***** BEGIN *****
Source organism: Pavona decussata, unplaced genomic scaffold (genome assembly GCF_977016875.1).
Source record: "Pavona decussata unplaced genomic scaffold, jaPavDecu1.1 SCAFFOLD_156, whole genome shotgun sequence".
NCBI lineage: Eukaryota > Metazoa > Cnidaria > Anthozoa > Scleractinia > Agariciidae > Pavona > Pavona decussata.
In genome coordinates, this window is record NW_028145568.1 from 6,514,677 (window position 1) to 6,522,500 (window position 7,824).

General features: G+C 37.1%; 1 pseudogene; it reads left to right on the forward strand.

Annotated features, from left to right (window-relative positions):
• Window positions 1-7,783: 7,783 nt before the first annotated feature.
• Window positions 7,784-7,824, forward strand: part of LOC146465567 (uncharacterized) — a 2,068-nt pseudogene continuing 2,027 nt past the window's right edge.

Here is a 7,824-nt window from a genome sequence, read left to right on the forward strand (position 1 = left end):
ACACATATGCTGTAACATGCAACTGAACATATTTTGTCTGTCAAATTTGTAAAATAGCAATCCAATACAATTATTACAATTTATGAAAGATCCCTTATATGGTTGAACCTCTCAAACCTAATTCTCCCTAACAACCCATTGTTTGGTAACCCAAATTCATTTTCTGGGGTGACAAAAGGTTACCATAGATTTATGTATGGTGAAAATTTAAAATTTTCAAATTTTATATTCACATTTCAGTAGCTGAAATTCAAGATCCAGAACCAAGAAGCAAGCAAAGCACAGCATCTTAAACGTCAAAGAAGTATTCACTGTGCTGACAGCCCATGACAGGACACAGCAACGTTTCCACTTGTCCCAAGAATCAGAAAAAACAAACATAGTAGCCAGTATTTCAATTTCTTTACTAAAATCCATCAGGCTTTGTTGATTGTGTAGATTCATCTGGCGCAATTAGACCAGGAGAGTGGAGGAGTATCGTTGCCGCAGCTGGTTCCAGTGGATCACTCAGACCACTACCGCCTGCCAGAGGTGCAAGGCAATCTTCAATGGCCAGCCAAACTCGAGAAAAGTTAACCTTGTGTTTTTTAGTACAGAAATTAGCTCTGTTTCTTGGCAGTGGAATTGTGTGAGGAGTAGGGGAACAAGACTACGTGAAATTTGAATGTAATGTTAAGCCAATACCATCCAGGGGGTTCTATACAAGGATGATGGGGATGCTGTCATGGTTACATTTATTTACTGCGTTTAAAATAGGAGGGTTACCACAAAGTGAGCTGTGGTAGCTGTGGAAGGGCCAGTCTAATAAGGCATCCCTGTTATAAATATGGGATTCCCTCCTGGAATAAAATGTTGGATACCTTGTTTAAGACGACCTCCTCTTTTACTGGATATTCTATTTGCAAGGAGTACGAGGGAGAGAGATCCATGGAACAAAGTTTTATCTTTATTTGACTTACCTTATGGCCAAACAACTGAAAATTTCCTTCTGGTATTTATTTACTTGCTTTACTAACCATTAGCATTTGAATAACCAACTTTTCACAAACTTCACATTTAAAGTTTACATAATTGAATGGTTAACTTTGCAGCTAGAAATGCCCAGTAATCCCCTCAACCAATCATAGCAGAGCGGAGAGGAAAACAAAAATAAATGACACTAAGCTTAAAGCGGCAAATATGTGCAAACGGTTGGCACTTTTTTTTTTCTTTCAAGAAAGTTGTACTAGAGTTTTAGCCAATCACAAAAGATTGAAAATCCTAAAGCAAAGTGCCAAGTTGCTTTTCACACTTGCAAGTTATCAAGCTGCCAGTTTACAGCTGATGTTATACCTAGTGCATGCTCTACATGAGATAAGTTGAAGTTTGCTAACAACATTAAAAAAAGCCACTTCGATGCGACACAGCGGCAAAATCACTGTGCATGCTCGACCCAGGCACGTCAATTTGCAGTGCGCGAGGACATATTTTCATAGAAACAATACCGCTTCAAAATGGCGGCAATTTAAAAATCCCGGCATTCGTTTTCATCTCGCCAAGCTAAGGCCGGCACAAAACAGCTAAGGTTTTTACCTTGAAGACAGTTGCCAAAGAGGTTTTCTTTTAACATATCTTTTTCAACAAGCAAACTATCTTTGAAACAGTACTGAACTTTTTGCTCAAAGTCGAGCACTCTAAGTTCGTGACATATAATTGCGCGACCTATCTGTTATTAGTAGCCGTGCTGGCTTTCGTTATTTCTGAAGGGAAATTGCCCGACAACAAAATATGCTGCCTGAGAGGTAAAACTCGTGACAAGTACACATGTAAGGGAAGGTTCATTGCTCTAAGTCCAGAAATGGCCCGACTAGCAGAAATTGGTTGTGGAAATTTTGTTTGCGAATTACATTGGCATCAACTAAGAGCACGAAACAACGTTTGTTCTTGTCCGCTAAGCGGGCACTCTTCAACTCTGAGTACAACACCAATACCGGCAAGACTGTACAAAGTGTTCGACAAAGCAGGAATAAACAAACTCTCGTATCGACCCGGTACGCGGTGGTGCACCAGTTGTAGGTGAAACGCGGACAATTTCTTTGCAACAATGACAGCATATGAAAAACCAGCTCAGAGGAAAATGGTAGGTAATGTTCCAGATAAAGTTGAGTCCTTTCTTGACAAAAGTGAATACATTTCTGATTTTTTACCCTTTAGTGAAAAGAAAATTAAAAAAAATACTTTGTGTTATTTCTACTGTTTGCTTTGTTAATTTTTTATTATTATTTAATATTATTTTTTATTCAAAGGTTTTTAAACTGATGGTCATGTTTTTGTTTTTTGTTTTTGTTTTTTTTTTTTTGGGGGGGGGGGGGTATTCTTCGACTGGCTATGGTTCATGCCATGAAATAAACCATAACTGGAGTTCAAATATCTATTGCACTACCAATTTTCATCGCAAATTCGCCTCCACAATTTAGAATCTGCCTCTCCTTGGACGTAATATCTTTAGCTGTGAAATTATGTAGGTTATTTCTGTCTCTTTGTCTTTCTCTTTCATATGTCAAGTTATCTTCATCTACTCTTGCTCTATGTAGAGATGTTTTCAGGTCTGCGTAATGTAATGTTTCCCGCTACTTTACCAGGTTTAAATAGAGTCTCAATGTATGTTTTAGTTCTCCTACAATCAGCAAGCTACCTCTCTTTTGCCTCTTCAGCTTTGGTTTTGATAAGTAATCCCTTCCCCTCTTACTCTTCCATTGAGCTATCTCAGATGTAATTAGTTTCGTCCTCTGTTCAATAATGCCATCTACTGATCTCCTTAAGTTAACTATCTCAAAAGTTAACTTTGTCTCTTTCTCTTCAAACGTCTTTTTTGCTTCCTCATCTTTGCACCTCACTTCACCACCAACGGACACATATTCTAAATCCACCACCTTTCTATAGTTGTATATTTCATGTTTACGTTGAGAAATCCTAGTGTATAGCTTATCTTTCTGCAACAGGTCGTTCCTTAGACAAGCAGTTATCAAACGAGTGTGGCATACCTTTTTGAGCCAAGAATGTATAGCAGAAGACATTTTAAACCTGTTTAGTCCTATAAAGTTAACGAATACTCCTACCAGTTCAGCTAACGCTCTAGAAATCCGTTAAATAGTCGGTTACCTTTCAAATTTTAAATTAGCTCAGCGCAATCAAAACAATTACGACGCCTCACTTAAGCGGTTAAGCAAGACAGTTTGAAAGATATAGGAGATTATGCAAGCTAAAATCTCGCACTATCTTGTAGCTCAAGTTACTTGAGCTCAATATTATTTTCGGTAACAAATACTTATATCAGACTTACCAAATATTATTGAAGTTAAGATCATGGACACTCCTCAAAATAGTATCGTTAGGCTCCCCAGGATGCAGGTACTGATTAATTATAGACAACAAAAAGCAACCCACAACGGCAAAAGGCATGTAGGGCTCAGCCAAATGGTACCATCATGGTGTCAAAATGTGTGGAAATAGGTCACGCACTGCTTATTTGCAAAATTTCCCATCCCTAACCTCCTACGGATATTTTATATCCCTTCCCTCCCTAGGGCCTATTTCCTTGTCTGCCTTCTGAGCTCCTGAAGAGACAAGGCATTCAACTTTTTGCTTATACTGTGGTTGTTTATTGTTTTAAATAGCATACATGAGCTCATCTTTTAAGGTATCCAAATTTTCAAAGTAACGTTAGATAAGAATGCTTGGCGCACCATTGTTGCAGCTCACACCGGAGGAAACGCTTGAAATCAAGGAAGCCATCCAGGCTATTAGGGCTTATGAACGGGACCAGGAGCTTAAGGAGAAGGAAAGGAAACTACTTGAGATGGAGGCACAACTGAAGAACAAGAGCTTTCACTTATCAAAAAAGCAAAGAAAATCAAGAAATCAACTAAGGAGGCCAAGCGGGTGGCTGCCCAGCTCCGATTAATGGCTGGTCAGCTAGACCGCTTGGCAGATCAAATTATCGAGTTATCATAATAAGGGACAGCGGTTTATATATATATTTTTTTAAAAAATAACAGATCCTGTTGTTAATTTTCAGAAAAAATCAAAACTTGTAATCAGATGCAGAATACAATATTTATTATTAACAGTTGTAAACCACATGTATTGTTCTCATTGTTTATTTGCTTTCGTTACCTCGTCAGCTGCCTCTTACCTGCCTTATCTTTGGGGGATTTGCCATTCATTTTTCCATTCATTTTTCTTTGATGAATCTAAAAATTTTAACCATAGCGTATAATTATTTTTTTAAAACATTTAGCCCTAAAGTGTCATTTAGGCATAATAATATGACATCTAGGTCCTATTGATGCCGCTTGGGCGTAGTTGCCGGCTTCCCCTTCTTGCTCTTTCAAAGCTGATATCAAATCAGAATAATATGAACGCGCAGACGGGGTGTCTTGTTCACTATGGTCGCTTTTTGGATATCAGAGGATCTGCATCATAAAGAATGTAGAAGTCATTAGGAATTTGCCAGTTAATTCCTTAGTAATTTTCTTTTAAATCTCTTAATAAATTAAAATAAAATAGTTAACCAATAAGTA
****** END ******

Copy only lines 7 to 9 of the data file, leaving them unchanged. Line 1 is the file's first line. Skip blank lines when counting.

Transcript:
• Window positions 1-7,783: 7,783 nt before the first annotated feature.
• Window positions 7,784-7,824, forward strand: part of LOC146465567 (uncharacterized) — a 2,068-nt pseudogene continuing 2,027 nt past the window's right edge.

Here is a 7,824-nt window from a genome sequence, read left to right on the forward strand (position 1 = left end):